We have been pushing the boat hard, really hard, for three days in hopes of avoiding this scenario, but it appears we’ve fallen a little short. Concern about this scenario has kept me from sleeping more than a few hours total over the past several days. This morning it appeared we might make Opua in time, but as we approached the 100 mile mark off of New Zealand’s northeast tip the wind backed 20 degrees, forcing us to sail to windward in building 25 – 30 knot winds. Although we still pressed hard, the shift slowed our speed down to 6 knots, delaying our arrival by a few critical hours. Now we continue to press and we hang on, unable to do anything more productive. By midnight, I have been at the helm for four of the most intense hours of my life. We have a little more than three hours remaining until we reach the Bay of Islands and the forecast is for still increasing winds. Worse, the adrenaline-connection between my instincts and my steering arm are beginning to dull. The steering is too quick and intense for me to feel comfortable turning the helm over to anyone else at the moment. We’re in a classic Catch 22; by pressing hard we have reached the relative safety of the coastline, giving us 4m seas rather than house-sized 6 – 9m seas farther out, yet we have too much sail out, so when the peak 35 – 45 knot winds finally arrive around 2am we have no way to tuck in a 3rd reef and we’re flying downwind, surfing at speeds around 10 – 11 knots. With the most intense wind comes a wall of rain around 3am and the utter blackness of a truly stormy night. We are barely more than 6 miles away from the entrance to the Bay of Islands, but with 2 reefs in the main, we’re carrying way too much sail to make the turn. Reducing sail in these conditions is simply not feasible, so we turn Batu away and heave-to. Surprisingly, this works well, allowing us to get an hour and a half of compressed rest before proceeding into Opua in the pale light of dawn. Fortunately by this time, the wind subsides and we arrive just before the reinforced clearing winds fill in to render the already messy sea utterly hideous.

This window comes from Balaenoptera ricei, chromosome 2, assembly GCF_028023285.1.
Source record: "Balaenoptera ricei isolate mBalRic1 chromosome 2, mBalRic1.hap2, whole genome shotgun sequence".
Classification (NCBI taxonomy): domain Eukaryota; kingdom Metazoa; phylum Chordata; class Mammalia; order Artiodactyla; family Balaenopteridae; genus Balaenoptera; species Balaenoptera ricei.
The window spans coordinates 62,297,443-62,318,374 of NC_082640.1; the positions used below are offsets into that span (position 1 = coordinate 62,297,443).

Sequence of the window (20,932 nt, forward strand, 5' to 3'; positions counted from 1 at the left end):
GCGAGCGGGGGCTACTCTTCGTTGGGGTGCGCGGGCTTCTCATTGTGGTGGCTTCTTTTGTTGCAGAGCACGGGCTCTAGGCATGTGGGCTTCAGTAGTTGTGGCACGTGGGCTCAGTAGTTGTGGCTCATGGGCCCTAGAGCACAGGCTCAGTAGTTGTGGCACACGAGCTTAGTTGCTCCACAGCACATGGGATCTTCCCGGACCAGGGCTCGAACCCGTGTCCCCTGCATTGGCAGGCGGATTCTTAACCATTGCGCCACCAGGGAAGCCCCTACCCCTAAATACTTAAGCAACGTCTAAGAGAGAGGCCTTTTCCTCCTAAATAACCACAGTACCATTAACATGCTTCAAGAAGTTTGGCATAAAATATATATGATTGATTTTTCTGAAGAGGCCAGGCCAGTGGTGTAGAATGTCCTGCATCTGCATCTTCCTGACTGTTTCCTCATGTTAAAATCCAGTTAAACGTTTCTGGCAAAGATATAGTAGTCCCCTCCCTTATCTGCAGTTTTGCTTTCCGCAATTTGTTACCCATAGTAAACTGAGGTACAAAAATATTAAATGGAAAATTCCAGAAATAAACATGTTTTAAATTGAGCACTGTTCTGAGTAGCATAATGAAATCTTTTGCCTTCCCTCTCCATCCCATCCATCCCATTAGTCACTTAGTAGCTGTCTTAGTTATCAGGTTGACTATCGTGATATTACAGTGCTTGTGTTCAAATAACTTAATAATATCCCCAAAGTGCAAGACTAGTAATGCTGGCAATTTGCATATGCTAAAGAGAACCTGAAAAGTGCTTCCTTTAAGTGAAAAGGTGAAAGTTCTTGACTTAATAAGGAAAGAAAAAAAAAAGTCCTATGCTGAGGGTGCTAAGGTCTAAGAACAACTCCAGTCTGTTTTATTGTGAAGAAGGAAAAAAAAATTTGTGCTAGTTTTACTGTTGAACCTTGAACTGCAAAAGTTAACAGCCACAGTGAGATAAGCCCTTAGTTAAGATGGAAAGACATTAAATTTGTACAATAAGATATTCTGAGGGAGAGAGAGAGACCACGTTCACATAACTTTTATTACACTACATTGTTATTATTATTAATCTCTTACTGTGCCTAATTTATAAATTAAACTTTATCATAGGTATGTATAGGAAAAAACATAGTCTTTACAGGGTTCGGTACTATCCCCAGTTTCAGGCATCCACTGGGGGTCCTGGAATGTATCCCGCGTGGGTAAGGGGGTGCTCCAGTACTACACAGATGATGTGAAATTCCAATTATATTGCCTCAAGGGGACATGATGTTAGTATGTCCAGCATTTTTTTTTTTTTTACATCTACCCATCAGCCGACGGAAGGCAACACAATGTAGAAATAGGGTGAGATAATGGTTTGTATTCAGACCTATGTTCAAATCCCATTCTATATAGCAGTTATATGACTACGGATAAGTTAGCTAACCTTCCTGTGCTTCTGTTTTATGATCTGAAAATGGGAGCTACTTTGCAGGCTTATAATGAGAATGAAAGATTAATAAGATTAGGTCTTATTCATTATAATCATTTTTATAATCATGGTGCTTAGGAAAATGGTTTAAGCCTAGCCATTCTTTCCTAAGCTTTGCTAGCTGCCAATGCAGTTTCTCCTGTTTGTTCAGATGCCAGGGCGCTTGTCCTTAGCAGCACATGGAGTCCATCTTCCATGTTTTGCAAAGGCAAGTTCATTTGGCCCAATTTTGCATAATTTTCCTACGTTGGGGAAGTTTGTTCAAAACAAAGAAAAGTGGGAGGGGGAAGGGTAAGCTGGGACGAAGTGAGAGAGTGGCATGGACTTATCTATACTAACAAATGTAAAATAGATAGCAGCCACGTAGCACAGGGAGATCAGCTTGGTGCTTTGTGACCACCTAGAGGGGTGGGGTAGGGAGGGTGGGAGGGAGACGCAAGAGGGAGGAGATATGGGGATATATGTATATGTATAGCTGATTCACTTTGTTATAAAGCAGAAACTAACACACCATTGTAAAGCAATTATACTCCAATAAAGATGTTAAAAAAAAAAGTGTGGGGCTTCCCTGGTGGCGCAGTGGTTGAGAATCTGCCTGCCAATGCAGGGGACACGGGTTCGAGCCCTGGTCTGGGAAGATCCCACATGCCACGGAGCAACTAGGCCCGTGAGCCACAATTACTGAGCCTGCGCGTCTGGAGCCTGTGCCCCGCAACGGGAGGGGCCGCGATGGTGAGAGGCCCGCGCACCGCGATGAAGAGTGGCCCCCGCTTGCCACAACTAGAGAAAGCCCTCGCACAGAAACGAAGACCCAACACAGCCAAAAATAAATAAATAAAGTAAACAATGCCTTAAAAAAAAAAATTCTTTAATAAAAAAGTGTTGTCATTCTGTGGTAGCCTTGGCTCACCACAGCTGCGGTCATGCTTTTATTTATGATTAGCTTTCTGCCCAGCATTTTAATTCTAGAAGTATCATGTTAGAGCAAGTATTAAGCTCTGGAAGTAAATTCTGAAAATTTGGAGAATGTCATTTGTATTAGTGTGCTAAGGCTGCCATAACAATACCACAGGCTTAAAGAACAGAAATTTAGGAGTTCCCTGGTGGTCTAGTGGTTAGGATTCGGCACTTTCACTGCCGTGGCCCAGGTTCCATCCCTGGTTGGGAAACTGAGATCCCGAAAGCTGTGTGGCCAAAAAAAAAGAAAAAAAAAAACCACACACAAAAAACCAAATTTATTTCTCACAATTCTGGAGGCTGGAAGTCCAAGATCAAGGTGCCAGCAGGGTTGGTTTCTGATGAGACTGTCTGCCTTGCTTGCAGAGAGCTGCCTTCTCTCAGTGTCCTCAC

At this time of year cold fronts cross New Zealand roughly every three to five days. As the fronts swing off to the East, they are typically filled in by high pressure ridges which reinforce winds behind the front. This creates a messy maelstrom of weather that is difficult to approach without getting into the thick of it. In our case, a strong front was reinforced by a 500-millibar shortwave and followed by a strong high, giving it some extra gusto. In retrospect, we fared alright. We know of several other boats who were well out to sea during this weather and each arrived with torn sails, one skipper had a concussion. As another front rolls overhead, we are thankful to be safe in port.
In fact, I’m not sure I’ve ever felt so pleased to simply be tied to a dock. Over the last year Batu has been on passage or at anchor for about 290 days. That’s a lot of “going” and for now it feels luxurious just to stop and rest for a bit. The green hills and sheep-dotted pastures of New Zealand beckon, small island’s entice, quaint villages beg to be explored. These things we will discover gradually over the next 5 – 6 months, but for now we rest, thankful for our safety and the love of family and friends around the world.
Thankfully, our passage from Niue to the Kingdom of Tonga was relatively uneventful. Leaving Niue, the wind was forecast to be light for most of the 2-3 day passage, so we carefully planned a slow average to arrive first thing Monday morning. Tonga has a limited number of officials and an extreme religious fervor, so it is best not to arrive on the weekend. The winds were light, but ahead of the beam allowing us to sail faster than anticipated. This was good, except that we were trying NOT to arrive on a Sunday, or in darkness. Despite our planning and fast passage, we arrived in the Vava’u Island group shortly after dawn on a Tuesday morning, having skipped Sunday (or Monday) as we passed West of the International Date line, a feature not shown on any of our charts, and encountered well East of 180 degrees longitude where one might rightly expect it.
Arriving at the Port of Neiafu, we were prepared for a detailed vessel inspection from the various officials required to board our boat. Instead, several of the glaze-eyed officials stumbled aboard, lurching directly to a seated position and slurring their way through our check-in. We thought perhaps Tongans were unaccustomed to boats, or simply very relaxed, but we later discovered that they were likely quite stoned on cava, a traditional brewed beverage used widely for celebrations and ceremonies in the Western Pacific. It was a somewhat baffling experience, but after a few hours we were officially checked in to the Kingdom of Tonga by the Departments of Quarrantine, Customs, Immigration and Health. Our subsequent experience with other Tongns has proved that they are a kind, generous and engaging group of people. We haven’t met anyone else that appeared to be under the influence of cava, or anything else for that matter.